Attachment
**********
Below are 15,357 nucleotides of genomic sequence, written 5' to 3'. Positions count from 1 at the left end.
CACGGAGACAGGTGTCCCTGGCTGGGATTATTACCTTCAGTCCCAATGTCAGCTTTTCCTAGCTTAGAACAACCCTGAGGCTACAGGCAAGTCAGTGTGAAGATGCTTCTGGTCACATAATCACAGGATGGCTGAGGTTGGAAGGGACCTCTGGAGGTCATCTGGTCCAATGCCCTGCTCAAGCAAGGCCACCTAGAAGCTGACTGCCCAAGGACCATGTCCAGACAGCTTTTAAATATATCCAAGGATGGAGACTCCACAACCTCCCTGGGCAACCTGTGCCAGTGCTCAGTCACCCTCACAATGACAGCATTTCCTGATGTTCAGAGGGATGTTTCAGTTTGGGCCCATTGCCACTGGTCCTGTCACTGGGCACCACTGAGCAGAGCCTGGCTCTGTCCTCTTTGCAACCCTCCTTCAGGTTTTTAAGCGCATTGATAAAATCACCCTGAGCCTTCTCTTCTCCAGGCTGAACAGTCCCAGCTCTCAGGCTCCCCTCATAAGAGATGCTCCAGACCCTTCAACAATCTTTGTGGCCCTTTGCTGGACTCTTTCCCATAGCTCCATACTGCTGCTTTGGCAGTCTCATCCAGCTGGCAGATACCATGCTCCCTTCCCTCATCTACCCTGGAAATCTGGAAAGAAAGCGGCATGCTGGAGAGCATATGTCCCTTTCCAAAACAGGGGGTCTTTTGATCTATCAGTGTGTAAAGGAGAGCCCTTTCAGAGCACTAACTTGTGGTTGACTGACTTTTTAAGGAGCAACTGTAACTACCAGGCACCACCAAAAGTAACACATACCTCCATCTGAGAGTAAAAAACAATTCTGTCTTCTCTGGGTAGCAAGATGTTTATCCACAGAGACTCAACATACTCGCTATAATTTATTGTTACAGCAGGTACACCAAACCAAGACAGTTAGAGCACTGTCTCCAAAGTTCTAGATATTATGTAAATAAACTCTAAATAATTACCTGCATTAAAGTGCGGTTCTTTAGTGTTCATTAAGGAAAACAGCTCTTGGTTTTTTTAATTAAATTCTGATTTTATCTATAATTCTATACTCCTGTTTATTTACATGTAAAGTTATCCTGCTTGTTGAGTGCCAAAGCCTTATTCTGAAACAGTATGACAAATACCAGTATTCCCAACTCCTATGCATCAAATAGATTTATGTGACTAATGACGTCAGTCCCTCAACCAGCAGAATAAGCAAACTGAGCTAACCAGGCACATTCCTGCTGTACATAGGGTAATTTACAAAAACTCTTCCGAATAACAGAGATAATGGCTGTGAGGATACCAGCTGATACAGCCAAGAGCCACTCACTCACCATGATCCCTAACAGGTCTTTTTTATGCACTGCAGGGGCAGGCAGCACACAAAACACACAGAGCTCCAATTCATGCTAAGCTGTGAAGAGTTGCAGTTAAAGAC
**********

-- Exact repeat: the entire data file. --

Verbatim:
Below are 15,357 nucleotides of genomic sequence, written 5' to 3'. Positions count from 1 at the left end.
CACGGAGACAGGTGTCCCTGGCTGGGATTATTACCTTCAGTCCCAATGTCAGCTTTTCCTAGCTTAGAACAACCCTGAGGCTACAGGCAAGTCAGTGTGAAGATGCTTCTGGTCACATAATCACAGGATGGCTGAGGTTGGAAGGGACCTCTGGAGGTCATCTGGTCCAATGCCCTGCTCAAGCAAGGCCACCTAGAAGCTGACTGCCCAAGGACCATGTCCAGACAGCTTTTAAATATATCCAAGGATGGAGACTCCACAACCTCCCTGGGCAACCTGTGCCAGTGCTCAGTCACCCTCACAATGACAGCATTTCCTGATGTTCAGAGGGATGTTTCAGTTTGGGCCCATTGCCACTGGTCCTGTCACTGGGCACCACTGAGCAGAGCCTGGCTCTGTCCTCTTTGCAACCCTCCTTCAGGTTTTTAAGCGCATTGATAAAATCACCCTGAGCCTTCTCTTCTCCAGGCTGAACAGTCCCAGCTCTCAGGCTCCCCTCATAAGAGATGCTCCAGACCCTTCAACAATCTTTGTGGCCCTTTGCTGGACTCTTTCCCATAGCTCCATACTGCTGCTTTGGCAGTCTCATCCAGCTGGCAGATACCATGCTCCCTTCCCTCATCTACCCTGGAAATCTGGAAAGAAAGCGGCATGCTGGAGAGCATATGTCCCTTTCCAAAACAGGGGGTCTTTTGATCTATCAGTGTGTAAAGGAGAGCCCTTTCAGAGCACTAACTTGTGGTTGACTGACTTTTTAAGGAGCAACTGTAACTACCAGGCACCACCAAAAGTAACACATACCTCCATCTGAGAGTAAAAAACAATTCTGTCTTCTCTGGGTAGCAAGATGTTTATCCACAGAGACTCAACATACTCGCTATAATTTATTGTTACAGCAGGTACACCAAACCAAGACAGTTAGAGCACTGTCTCCAAAGTTCTAGATATTATGTAAATAAACTCTAAATAATTACCTGCATTAAAGTGCGGTTCTTTAGTGTTCATTAAGGAAAACAGCTCTTGGTTTTTTTAATTAAATTCTGATTTTATCTATAATTCTATACTCCTGTTTATTTACATGTAAAGTTATCCTGCTTGTTGAGTGCCAAAGCCTTATTCTGAAACAGTATGACAAATACCAGTATTCCCAACTCCTATGCATCAAATAGATTTATGTGACTAATGACGTCAGTCCCTCAACCAGCAGAATAAGCAAACTGAGCTAACCAGGCACATTCCTGCTGTACATAGGGTAATTTACAAAAACTCTTCCGAATAACAGAGATAATGGCTGTGAGGATACCAGCTGATACAGCCAAGAGCCACTCACTCACCATGATCCCTAACAGGTCTTTTTTATGCACTGCAGGGGCAGGCAGCACACAAAACACACAGAGCTCCAATTCATGCTAAGCTGTGAAGAGTTGCAGTTAAAGAC